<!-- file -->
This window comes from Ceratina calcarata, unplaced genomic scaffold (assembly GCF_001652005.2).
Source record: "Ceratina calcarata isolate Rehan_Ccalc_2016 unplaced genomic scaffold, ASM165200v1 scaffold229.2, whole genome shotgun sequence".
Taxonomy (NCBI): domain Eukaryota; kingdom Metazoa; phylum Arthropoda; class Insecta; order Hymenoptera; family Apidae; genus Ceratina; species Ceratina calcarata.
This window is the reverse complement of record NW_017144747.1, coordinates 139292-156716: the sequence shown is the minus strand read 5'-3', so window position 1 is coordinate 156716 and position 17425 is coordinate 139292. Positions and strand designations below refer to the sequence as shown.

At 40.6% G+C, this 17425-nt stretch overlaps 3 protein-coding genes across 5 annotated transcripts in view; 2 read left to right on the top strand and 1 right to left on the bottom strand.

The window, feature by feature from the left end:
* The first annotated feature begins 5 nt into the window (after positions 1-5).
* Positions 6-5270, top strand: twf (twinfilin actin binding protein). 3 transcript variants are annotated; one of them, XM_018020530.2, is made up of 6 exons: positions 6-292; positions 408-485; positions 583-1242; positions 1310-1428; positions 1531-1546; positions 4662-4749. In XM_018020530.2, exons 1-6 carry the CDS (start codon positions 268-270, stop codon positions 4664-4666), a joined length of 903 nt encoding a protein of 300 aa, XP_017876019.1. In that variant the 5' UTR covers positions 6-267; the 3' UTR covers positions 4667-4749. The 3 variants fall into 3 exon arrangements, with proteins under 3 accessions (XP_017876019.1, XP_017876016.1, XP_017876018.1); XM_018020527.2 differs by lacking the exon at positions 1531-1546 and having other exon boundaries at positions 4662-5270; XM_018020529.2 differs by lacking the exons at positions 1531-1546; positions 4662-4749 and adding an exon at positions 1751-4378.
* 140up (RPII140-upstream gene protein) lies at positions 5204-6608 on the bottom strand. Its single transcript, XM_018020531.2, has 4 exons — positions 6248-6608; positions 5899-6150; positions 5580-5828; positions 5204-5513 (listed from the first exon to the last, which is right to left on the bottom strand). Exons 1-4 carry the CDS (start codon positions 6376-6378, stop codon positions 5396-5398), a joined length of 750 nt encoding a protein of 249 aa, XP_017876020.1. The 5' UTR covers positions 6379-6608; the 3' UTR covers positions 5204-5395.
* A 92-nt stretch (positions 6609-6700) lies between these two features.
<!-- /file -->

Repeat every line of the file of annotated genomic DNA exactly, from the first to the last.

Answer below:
This window comes from Ceratina calcarata, unplaced genomic scaffold (assembly GCF_001652005.2).
Source record: "Ceratina calcarata isolate Rehan_Ccalc_2016 unplaced genomic scaffold, ASM165200v1 scaffold229.2, whole genome shotgun sequence".
Taxonomy (NCBI): domain Eukaryota; kingdom Metazoa; phylum Arthropoda; class Insecta; order Hymenoptera; family Apidae; genus Ceratina; species Ceratina calcarata.
This window is the reverse complement of record NW_017144747.1, coordinates 139292-156716: the sequence shown is the minus strand read 5'-3', so window position 1 is coordinate 156716 and position 17425 is coordinate 139292. Positions and strand designations below refer to the sequence as shown.

At 40.6% G+C, this 17425-nt stretch overlaps 3 protein-coding genes across 5 annotated transcripts in view; 2 read left to right on the top strand and 1 right to left on the bottom strand.

The window, feature by feature from the left end:
* The first annotated feature begins 5 nt into the window (after positions 1-5).
* Positions 6-5270, top strand: twf (twinfilin actin binding protein). 3 transcript variants are annotated; one of them, XM_018020530.2, is made up of 6 exons: positions 6-292; positions 408-485; positions 583-1242; positions 1310-1428; positions 1531-1546; positions 4662-4749. In XM_018020530.2, exons 1-6 carry the CDS (start codon positions 268-270, stop codon positions 4664-4666), a joined length of 903 nt encoding a protein of 300 aa, XP_017876019.1. In that variant the 5' UTR covers positions 6-267; the 3' UTR covers positions 4667-4749. The 3 variants fall into 3 exon arrangements, with proteins under 3 accessions (XP_017876019.1, XP_017876016.1, XP_017876018.1); XM_018020527.2 differs by lacking the exon at positions 1531-1546 and having other exon boundaries at positions 4662-5270; XM_018020529.2 differs by lacking the exons at positions 1531-1546; positions 4662-4749 and adding an exon at positions 1751-4378.
* 140up (RPII140-upstream gene protein) lies at positions 5204-6608 on the bottom strand. Its single transcript, XM_018020531.2, has 4 exons — positions 6248-6608; positions 5899-6150; positions 5580-5828; positions 5204-5513 (listed from the first exon to the last, which is right to left on the bottom strand). Exons 1-4 carry the CDS (start codon positions 6376-6378, stop codon positions 5396-5398), a joined length of 750 nt encoding a protein of 249 aa, XP_017876020.1. The 5' UTR covers positions 6379-6608; the 3' UTR covers positions 5204-5395.
* A 92-nt stretch (positions 6609-6700) lies between these two features.